Unlike for Jackie, there was no televised funeral, no dignitaries in attendance.  But there were a lot of friends and family, and even come cousins and one of her sisters, who flew in from Caracas for the occasion.  Together, we shared our sorrow, love and relief.  Relief that the Alzheimer’s could get to her no more, and could not frazzle her brain any further.

The week is mostly a blur now, but I have fleeting memories. Of seeing folks I hadn’t seen since I was a kid in Queens. Of posing for pictures with my siblings and playing in the front yard with my nieces. Of collapsing twice, under the weight of my grief—once upon saying goodbye to my brain dead mother in her hospital room, and once while on a walk with friends.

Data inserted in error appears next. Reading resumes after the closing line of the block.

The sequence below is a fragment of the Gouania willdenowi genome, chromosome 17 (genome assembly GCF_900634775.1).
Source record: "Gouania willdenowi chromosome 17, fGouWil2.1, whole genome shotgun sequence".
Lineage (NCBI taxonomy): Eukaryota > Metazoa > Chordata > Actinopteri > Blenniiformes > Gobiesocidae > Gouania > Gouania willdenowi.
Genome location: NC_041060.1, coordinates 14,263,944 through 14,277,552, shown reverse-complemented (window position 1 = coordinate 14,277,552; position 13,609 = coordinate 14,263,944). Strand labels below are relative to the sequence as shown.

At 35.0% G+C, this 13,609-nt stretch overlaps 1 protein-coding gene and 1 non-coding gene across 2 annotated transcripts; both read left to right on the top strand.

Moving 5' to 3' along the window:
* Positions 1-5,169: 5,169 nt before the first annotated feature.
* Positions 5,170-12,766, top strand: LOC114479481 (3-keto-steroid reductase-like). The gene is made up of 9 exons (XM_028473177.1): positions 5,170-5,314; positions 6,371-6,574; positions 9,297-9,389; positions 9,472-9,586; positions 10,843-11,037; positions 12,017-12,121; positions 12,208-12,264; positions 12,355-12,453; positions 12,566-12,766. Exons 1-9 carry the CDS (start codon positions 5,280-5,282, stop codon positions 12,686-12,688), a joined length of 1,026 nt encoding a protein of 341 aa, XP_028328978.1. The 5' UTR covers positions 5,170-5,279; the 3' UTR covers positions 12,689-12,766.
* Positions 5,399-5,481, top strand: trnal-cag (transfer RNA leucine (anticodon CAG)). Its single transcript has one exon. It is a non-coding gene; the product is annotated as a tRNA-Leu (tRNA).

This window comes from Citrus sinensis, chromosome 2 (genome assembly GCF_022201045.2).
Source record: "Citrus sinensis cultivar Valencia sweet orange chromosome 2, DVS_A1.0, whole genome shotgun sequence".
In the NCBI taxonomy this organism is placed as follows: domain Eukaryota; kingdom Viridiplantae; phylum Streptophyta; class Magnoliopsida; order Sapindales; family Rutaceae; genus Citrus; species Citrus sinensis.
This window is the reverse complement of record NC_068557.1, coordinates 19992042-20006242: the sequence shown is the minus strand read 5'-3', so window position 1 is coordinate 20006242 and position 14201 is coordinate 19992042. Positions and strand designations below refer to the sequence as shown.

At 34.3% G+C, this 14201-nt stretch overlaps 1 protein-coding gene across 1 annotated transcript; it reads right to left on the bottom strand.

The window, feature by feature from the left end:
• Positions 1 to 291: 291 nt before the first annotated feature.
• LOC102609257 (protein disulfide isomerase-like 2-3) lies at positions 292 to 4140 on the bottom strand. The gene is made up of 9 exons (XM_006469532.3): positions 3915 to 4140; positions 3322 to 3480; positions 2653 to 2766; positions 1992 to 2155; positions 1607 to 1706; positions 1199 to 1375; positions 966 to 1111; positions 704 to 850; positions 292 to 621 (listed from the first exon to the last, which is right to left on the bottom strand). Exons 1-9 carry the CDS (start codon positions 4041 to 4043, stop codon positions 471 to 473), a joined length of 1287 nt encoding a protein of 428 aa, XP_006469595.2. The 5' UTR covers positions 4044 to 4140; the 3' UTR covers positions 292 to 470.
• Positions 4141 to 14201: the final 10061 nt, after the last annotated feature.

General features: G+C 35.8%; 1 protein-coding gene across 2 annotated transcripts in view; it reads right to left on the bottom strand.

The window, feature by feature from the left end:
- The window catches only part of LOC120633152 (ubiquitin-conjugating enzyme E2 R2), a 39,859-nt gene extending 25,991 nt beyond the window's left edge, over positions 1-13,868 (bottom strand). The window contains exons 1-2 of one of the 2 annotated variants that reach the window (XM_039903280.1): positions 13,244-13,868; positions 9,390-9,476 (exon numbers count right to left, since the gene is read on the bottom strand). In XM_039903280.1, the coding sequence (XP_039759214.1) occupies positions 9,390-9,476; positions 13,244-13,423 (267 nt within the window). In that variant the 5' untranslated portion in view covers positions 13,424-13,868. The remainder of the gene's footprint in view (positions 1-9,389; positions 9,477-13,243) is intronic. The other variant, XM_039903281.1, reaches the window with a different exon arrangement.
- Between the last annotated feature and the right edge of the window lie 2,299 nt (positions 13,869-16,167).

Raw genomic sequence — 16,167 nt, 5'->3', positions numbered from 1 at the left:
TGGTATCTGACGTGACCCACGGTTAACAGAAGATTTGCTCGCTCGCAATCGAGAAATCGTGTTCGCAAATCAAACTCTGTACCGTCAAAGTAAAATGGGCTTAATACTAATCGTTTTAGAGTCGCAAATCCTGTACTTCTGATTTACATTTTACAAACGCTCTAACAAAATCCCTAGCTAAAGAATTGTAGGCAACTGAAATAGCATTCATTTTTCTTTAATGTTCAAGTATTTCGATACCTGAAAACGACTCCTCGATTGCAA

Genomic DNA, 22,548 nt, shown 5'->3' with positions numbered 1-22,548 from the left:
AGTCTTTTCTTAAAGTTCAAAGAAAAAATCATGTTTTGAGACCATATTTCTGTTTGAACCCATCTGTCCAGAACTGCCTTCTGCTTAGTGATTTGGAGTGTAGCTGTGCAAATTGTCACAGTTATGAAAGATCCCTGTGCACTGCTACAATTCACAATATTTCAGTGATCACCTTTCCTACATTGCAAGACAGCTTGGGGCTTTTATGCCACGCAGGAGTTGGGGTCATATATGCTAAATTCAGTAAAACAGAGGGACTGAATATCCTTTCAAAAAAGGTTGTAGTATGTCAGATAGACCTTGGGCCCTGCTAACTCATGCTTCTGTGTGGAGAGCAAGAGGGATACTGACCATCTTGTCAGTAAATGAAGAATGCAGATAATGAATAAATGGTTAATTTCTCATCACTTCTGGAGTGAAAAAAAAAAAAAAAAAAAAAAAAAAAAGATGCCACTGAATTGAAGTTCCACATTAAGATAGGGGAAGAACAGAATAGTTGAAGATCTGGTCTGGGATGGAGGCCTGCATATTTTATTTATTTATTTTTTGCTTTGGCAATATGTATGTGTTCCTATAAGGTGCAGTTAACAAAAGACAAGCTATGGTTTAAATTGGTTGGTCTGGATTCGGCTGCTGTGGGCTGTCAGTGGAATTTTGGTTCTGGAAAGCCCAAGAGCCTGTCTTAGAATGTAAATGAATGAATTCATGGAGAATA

I remember sitting in the office of the funeral director, going through the motions of choosing everything from the casket to the service, and how, at the last minute, one of my brothers insisted on buying a wooden cross to put in the casket, tucked into her folded hands. I remember the funeral procession and how the police escorts were able to control the traffic lights so that they stayed green for us all the way to the church. I recall, too, not being able to console my father, and arguing with my sister over what flavor ice cream to buy for the wake. Finally, I remember placing a copy of the poem I’d written into my mother’s casket, and wondering whether Caroline Kennedy was faring any better.